This project traces it’s roots back to my time as an undergraduate at Brigham Young University. In completing a minor in History, I was required to take a “professionalism” class. The class I took was labelled “History 200: Historian’s Craft.” It was an introductory course into how a historian operates. The coursework included learning about primary, secondary and tertiary sources, Chicago style citations, and the basics of historiography. The coursework was supplemental to the final research paper that each student worked on throughout the course. My paper focused around two collections of Revolutionary era sermons. I wanted to do a comparative analysis to highlight commonalities in their rhetoric. The paper found that similarities existed in their use of scriptures, themes, and imagery.
Returning to these collections years later, I wanted to know what digital methods could add to my analysis of the sermons. Text mining looks at word quantities and placement throughout a corpus of material. In my close reading (reading through each document on my own) I engaged the document with preconceived notions and interested. This “bias” directed my research towards certain types of conclusions. If I did not pay attention to a specific word or phrase, then I could have overlooked an important theme or idea. Distant reading mitigates this by feeding the corpus of materials into an algorithm that provides the end user with various statistics and visualizations. I can now see how often each words is employed and in what context that word is used.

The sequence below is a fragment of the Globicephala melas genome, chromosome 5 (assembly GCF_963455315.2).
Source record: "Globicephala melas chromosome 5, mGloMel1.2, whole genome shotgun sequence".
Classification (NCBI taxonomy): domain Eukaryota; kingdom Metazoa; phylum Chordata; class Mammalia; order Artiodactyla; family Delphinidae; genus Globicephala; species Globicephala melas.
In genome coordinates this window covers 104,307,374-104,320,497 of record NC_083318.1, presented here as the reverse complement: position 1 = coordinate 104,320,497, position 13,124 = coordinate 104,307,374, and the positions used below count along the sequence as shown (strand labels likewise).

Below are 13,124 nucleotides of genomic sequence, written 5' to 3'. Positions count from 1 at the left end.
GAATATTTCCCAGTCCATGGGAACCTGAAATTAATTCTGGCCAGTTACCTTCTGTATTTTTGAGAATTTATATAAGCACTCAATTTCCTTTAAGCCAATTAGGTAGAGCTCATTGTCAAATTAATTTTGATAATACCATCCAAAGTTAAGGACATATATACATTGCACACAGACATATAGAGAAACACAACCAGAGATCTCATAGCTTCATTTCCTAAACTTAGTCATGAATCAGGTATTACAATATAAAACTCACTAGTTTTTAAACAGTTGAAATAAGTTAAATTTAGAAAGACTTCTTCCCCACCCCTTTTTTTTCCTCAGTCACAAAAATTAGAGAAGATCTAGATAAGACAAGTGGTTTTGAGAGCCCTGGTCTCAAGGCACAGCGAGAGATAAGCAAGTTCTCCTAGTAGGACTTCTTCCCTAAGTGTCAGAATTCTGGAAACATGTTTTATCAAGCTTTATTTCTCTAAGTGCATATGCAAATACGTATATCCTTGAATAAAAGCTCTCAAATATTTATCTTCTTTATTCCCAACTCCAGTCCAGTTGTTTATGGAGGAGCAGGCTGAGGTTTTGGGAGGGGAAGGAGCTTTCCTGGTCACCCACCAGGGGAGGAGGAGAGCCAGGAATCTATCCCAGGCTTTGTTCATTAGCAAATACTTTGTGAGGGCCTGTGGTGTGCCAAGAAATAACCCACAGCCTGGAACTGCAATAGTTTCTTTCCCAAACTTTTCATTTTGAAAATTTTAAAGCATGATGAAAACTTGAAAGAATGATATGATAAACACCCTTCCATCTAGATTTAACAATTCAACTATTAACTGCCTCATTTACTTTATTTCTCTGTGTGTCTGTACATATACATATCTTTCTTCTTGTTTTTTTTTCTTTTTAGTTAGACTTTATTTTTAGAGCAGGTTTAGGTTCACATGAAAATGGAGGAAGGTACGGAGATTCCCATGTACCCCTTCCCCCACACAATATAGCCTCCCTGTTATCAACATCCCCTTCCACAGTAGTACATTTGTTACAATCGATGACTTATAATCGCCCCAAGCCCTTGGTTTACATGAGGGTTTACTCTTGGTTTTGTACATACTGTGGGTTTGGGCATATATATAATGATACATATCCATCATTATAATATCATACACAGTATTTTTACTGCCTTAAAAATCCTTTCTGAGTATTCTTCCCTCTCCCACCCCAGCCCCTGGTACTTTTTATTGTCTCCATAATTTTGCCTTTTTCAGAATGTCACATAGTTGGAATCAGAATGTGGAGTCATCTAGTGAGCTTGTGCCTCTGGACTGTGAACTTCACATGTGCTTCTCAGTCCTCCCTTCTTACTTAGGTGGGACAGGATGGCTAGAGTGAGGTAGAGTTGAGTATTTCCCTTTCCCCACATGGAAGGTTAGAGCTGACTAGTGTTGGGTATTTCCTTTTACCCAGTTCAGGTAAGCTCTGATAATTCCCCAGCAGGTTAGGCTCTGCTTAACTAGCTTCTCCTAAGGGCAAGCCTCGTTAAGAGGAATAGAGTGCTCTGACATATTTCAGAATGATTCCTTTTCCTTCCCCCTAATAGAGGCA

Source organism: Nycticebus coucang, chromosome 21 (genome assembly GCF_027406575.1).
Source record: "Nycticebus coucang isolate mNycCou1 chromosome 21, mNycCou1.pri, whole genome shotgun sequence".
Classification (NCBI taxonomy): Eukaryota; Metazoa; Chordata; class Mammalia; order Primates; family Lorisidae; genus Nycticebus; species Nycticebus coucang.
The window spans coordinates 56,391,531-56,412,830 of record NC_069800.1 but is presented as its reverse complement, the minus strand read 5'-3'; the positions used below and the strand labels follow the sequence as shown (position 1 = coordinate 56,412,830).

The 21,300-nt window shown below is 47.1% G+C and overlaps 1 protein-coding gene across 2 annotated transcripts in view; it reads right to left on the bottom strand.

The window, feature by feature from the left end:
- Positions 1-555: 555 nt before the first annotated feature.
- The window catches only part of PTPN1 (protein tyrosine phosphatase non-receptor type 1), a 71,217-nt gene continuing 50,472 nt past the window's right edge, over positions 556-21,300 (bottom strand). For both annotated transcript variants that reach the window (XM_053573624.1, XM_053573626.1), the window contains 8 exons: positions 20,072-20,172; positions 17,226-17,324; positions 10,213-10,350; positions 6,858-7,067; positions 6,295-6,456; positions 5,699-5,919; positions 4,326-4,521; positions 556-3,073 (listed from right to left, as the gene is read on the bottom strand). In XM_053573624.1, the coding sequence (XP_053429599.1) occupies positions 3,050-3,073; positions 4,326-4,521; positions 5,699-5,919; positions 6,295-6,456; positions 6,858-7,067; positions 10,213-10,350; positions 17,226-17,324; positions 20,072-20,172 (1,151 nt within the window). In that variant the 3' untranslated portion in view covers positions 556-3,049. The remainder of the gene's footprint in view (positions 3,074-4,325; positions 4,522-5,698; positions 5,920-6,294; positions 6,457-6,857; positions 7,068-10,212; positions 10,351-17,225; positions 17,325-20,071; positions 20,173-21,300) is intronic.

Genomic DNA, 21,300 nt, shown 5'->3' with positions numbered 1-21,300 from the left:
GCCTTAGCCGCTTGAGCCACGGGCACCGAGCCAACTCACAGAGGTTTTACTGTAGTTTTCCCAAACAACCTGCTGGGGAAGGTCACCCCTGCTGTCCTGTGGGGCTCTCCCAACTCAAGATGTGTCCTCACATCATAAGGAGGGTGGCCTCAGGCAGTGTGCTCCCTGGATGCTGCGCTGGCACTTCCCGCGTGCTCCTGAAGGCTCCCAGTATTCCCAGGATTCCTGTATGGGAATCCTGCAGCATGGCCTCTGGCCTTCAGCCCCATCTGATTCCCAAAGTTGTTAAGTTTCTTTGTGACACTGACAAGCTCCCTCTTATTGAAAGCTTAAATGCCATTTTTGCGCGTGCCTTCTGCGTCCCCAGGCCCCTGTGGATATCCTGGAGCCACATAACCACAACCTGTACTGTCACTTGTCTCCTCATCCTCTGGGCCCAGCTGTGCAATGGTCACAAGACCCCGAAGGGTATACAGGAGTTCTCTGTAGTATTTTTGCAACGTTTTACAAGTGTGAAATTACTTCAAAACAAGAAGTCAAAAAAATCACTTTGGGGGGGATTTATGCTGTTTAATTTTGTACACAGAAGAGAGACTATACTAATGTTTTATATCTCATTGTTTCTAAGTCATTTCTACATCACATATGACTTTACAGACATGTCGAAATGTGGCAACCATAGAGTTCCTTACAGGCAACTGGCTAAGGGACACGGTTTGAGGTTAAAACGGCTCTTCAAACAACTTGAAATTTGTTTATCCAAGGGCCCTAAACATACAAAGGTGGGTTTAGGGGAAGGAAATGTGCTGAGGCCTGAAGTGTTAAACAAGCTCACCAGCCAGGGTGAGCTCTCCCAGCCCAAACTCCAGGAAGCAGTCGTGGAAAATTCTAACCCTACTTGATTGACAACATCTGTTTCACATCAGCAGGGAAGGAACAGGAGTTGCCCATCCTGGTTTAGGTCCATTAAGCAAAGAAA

I hope to confirm the conclusions I came to in my undergraduate paper. I am particularly interested in identifying the scriptures used by each preacher, to see if their are similarities or not among the corpus.